Where he is today is because of the Army, he added.
In 1996, while a cadet at West Point, Morgan, along with his team, earned the national collegiate title for competitive skydiving. His military career also includes time with the Army’s “Golden Knights” demonstration parachuting team.
Skydiving is a “core part” of who I am, Morgan said. He added the “calculated risk taking” and entrusting his life with team members parachuting laid the foundation he needed to become an astronaut.
Shortly after parachuting, he became the battalion surgeon for the 1st Battalion, 3rd Special Forces Group (Airborne), also known as the “Desert Eagles.”
After three years serving on flight status, combat dive, and airborne status with the Desert Eagles, he was selected for a strategic operations assignment in the Washington, D.C., area, according to his NASA biography.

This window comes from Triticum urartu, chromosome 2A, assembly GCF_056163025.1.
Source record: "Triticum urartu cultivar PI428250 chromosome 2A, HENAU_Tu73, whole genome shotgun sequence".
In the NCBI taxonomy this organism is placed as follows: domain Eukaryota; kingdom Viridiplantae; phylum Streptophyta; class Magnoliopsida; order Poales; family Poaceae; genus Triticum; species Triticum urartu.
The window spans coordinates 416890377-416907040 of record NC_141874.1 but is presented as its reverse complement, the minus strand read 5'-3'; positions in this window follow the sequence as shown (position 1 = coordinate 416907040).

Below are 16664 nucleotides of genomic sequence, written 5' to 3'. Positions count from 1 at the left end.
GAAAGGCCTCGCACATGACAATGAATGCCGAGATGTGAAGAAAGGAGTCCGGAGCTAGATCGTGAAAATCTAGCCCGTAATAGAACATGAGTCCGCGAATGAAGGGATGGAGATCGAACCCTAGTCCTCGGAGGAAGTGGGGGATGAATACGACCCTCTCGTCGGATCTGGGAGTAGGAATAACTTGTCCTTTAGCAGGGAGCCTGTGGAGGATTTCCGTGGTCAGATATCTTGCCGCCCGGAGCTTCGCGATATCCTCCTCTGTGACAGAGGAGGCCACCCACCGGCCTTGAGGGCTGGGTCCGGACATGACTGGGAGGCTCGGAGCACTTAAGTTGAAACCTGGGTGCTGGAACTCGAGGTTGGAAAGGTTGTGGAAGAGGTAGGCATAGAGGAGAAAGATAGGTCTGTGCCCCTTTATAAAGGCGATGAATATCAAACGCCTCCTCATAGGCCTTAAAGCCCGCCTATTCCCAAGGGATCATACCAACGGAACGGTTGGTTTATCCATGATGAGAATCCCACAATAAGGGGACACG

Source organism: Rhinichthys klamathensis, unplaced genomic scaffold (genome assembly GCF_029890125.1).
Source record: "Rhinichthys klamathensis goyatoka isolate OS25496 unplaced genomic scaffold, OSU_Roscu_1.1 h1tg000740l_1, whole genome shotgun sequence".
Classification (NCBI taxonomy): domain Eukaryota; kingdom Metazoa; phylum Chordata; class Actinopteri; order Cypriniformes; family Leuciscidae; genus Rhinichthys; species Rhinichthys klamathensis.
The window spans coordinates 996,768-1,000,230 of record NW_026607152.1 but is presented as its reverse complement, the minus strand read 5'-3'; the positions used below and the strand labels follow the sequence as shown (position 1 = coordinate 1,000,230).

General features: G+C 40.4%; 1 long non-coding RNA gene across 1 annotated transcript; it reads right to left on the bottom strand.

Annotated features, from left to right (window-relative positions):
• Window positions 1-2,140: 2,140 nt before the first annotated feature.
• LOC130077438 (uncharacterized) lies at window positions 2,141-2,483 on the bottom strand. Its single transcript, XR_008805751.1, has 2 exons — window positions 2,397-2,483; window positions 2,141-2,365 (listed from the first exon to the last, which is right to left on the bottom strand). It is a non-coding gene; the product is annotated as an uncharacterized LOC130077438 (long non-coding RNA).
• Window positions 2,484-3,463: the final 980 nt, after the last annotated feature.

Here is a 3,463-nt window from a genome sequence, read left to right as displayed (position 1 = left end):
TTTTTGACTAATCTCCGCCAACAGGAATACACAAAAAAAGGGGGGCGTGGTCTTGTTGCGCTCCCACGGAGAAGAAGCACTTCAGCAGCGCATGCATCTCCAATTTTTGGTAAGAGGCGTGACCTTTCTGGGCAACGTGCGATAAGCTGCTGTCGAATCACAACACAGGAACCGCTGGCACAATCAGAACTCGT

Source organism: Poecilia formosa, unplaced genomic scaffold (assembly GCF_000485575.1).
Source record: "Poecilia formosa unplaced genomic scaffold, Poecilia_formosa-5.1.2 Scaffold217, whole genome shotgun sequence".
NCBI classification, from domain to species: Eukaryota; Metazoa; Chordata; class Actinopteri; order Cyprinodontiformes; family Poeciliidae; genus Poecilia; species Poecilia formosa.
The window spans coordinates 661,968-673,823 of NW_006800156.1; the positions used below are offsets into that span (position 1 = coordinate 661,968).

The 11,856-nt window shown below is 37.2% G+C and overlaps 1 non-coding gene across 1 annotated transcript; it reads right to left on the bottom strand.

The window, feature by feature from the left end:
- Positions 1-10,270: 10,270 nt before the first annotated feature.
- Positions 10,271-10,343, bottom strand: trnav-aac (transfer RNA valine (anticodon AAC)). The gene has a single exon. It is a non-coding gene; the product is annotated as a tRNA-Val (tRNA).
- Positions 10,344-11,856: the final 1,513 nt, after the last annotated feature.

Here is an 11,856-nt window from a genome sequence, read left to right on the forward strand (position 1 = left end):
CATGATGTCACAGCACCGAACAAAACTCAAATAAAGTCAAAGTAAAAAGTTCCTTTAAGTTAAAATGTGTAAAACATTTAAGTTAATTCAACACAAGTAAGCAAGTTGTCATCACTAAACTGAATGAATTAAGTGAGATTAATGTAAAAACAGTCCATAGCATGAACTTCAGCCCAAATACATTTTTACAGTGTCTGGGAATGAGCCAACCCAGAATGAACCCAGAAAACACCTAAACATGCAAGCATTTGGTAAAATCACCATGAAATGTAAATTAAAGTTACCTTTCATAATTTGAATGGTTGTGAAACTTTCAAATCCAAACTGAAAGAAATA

Col. Andrew Morgan.
“I’m a soldier, a physician, and an astronaut,” Morgan said. “I made the decision to be a soldier when I was 18, and I am very, very proud of that.”
There are a lot of similarities between military deployments and being an astronaut, he said, including time apart from his family.
Morgan’s family are no strangers to deployments. The astronaut has deployed multiple times with the Special Forces in direct combat support operations to Afghanistan, Africa, and Iraq.
Married for nearly 20 years and a father of four, Morgan said his family is ready for the upcoming mission.
They understand the makeup of the mission, he said, and “we are all in this together.”
“I want to make everybody proud,” Morgan added. “I want to accomplish my mission with a team that’s highly effective. If I can accomplish all of that and come home safely to my family, then mission accomplished.”
After 33 days stranded on a deserted island, three Cuban nationals were rescued by the United States Coast Guard.
After losing their boat when it capsized, the two men and a woman swam to a nearby island. Far from any kind of civilization, they became stranded on the remote island for 33 days. The Coast Guard pilot flying a HH-144 Ocean Sentry plane from Air Station Miami saw them waving makeshift flags down below as they were patrolling the area.